Because Feinberg decided only one representative would be allowed per decedent to represent an estate, TLC had to work with the probate courts (called surrogate courts in New York) to alter their processes. “The surrogate courts of New York are … very powerful, and the process that they go through is very protracted,” Mauk says. “In addition, probate law requires you to file in the county or borough of the residency of the decedent. So the surrogate judges in Staten Island were doing a completely different thing than the surrogate judges in Manhattan.” Again, the state responded, and a law was enacted that allowed victims’ families to file in any surrogate court in New York, and processes were expedited to get individual heirs appointed. “That took a lot of energy and a lot of political influence,” Mauk says.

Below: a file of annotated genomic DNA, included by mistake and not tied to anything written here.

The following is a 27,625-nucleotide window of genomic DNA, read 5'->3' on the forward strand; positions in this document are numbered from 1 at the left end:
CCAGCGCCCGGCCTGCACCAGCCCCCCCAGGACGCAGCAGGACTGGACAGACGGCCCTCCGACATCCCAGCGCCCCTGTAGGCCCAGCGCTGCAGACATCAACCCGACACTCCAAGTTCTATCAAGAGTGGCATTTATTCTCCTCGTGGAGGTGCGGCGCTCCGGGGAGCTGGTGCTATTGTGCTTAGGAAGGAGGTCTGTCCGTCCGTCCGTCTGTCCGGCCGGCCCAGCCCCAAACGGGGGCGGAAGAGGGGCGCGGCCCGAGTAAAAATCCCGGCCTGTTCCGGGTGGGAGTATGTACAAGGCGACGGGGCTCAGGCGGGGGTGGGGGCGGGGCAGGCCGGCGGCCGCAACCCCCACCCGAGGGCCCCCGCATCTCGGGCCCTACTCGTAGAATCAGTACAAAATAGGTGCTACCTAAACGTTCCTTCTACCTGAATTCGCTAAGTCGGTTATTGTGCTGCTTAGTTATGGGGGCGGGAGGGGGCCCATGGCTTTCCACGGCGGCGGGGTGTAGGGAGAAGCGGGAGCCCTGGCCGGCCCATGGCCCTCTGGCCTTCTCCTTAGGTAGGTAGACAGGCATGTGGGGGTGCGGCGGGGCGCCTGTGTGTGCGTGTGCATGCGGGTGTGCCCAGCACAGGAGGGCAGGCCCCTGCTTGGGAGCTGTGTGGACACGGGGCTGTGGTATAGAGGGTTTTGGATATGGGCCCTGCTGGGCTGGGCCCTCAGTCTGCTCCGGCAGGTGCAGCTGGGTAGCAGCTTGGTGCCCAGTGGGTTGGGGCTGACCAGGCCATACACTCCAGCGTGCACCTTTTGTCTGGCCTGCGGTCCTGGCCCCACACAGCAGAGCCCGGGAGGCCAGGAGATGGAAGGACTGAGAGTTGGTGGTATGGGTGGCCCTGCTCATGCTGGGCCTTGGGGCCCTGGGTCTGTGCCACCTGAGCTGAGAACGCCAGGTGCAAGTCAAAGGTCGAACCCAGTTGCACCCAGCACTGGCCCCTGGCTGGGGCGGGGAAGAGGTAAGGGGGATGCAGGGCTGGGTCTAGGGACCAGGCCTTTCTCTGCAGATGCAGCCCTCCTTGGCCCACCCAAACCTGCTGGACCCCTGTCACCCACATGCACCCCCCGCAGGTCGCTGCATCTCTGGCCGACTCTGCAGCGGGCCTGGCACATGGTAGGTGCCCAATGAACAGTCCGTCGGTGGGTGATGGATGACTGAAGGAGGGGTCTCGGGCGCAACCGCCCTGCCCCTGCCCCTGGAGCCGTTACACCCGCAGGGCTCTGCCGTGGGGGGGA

Although predominantly removed from taking cases, Mauk felt their effects. “There were several times when I came home and sat in my one-bedroom apartment just crying,” Mauk says. “The emotion was so raw. Even lawyers who have concentration in personal injury and wrongful death … they see a handful of wrongful death cases, but that’s [mostly what] these cases were. Ultimately thousands. Death was a constant companion.”